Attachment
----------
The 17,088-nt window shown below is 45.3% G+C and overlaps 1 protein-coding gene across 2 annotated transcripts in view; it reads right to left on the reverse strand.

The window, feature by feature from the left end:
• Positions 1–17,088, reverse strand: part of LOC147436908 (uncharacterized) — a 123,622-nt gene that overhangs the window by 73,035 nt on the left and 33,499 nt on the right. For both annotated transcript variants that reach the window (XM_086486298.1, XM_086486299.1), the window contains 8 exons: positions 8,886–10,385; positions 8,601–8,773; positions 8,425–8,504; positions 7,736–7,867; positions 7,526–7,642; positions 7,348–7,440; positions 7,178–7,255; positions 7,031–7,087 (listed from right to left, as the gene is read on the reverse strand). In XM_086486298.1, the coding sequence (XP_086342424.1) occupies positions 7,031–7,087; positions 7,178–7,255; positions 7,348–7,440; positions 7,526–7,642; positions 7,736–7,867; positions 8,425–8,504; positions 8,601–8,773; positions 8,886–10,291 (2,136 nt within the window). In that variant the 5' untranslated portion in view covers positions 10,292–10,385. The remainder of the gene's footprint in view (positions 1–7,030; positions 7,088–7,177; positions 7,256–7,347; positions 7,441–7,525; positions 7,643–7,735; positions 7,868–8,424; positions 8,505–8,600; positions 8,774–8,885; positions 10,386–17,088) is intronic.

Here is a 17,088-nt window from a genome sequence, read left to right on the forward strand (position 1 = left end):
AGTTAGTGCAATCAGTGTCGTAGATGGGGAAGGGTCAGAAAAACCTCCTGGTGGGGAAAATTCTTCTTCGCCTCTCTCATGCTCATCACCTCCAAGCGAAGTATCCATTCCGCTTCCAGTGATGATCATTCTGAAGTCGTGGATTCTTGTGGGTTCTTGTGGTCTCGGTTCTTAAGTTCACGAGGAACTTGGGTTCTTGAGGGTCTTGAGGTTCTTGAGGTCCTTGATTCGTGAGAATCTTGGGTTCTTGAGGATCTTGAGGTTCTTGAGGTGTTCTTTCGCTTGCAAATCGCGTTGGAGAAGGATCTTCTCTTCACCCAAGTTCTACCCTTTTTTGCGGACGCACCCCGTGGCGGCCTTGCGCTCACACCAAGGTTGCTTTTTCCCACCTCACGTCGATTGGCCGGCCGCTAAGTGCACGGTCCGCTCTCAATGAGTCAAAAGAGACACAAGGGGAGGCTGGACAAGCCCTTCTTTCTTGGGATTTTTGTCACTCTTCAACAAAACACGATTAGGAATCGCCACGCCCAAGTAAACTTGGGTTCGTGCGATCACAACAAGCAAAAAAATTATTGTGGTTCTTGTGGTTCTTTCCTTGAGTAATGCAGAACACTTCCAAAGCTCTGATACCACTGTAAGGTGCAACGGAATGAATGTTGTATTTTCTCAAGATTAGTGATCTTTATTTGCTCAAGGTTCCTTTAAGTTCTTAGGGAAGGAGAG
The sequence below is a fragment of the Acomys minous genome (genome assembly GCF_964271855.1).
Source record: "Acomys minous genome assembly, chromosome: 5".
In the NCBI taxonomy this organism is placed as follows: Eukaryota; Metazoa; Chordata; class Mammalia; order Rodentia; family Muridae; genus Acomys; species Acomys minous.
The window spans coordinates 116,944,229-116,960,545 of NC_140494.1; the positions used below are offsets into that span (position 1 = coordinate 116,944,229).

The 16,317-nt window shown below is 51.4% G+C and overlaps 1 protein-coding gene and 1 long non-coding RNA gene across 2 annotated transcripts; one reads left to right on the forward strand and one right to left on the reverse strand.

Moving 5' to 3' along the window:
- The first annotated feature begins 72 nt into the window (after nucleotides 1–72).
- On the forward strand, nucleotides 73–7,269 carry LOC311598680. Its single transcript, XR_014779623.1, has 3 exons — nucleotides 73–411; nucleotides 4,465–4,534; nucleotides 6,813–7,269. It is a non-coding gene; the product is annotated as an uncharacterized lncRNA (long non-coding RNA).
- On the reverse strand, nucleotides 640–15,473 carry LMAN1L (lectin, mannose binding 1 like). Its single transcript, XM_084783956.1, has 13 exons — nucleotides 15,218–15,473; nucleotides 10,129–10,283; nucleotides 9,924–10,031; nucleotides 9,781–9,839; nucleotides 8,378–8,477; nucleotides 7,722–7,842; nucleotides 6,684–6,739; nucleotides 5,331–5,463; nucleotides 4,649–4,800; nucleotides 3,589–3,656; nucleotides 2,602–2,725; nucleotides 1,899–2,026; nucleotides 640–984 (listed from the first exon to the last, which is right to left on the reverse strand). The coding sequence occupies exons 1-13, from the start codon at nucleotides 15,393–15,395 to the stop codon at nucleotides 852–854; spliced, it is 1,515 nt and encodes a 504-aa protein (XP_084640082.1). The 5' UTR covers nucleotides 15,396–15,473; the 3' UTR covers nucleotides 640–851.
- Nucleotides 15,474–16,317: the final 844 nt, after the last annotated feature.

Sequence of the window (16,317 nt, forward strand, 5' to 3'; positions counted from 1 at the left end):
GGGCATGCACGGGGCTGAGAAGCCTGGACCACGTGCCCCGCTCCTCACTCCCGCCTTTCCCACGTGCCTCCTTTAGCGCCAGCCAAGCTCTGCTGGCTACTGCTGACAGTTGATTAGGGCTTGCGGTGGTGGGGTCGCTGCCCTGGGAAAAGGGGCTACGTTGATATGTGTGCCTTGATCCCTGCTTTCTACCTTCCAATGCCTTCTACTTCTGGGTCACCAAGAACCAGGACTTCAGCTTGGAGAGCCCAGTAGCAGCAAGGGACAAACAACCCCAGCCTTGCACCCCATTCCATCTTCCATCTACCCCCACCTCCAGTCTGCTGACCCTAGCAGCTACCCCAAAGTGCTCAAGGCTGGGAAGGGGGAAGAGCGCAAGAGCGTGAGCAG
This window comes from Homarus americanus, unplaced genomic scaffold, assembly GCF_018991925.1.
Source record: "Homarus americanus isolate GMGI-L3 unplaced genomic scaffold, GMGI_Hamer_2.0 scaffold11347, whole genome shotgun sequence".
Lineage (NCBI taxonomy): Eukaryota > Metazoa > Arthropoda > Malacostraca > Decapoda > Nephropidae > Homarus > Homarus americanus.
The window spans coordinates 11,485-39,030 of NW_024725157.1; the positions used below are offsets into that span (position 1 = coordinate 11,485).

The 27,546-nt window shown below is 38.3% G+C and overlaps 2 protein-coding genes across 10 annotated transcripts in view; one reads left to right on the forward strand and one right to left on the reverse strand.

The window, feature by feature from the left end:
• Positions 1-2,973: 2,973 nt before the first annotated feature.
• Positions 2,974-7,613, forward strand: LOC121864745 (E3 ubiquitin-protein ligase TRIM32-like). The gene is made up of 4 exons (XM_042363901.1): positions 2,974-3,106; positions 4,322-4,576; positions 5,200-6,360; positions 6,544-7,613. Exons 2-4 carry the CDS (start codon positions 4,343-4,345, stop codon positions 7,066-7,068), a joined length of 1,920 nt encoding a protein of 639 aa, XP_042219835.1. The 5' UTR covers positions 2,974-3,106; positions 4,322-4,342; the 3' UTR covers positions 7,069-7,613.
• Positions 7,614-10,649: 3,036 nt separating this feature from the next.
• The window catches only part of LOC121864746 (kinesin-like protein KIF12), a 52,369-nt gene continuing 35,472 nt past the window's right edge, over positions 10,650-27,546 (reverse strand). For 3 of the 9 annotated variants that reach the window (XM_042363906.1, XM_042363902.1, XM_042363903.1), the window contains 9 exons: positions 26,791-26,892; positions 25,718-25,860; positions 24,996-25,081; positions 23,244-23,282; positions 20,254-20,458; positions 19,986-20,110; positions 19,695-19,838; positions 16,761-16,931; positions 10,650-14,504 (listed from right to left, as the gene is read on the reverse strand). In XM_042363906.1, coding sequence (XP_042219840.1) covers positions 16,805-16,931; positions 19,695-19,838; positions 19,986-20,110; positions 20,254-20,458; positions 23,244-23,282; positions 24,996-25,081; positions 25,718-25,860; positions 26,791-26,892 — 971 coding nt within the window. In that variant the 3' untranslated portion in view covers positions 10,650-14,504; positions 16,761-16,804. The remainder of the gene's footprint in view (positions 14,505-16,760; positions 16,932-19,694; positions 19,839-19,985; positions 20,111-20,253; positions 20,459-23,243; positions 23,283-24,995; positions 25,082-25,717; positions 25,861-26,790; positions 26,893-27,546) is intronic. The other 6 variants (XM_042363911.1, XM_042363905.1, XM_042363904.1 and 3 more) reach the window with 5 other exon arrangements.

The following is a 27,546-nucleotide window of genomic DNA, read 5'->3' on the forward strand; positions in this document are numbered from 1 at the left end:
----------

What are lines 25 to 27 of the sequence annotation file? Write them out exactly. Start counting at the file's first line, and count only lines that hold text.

• Positions 2,974-7,613, forward strand: LOC121864745 (E3 ubiquitin-protein ligase TRIM32-like). The gene is made up of 4 exons (XM_042363901.1): positions 2,974-3,106; positions 4,322-4,576; positions 5,200-6,360; positions 6,544-7,613. Exons 2-4 carry the CDS (start codon positions 4,343-4,345, stop codon positions 7,066-7,068), a joined length of 1,920 nt encoding a protein of 639 aa, XP_042219835.1. The 5' UTR covers positions 2,974-3,106; positions 4,322-4,342; the 3' UTR covers positions 7,069-7,613.
• Positions 7,614-10,649: 3,036 nt separating this feature from the next.
• The window catches only part of LOC121864746 (kinesin-like protein KIF12), a 52,369-nt gene continuing 35,472 nt past the window's right edge, over positions 10,650-27,546 (reverse strand). For 3 of the 9 annotated variants that reach the window (XM_042363906.1, XM_042363902.1, XM_042363903.1), the window contains 9 exons: positions 26,791-26,892; positions 25,718-25,860; positions 24,996-25,081; positions 23,244-23,282; positions 20,254-20,458; positions 19,986-20,110; positions 19,695-19,838; positions 16,761-16,931; positions 10,650-14,504 (listed from right to left, as the gene is read on the reverse strand). In XM_042363906.1, coding sequence (XP_042219840.1) covers positions 16,805-16,931; positions 19,695-19,838; positions 19,986-20,110; positions 20,254-20,458; positions 23,244-23,282; positions 24,996-25,081; positions 25,718-25,860; positions 26,791-26,892 — 971 coding nt within the window. In that variant the 3' untranslated portion in view covers positions 10,650-14,504; positions 16,761-16,804. The remainder of the gene's footprint in view (positions 14,505-16,760; positions 16,932-19,694; positions 19,839-19,985; positions 20,111-20,253; positions 20,459-23,243; positions 23,283-24,995; positions 25,082-25,717; positions 25,861-26,790; positions 26,893-27,546) is intronic. The other 6 variants (XM_042363911.1, XM_042363905.1, XM_042363904.1 and 3 more) reach the window with 5 other exon arrangements.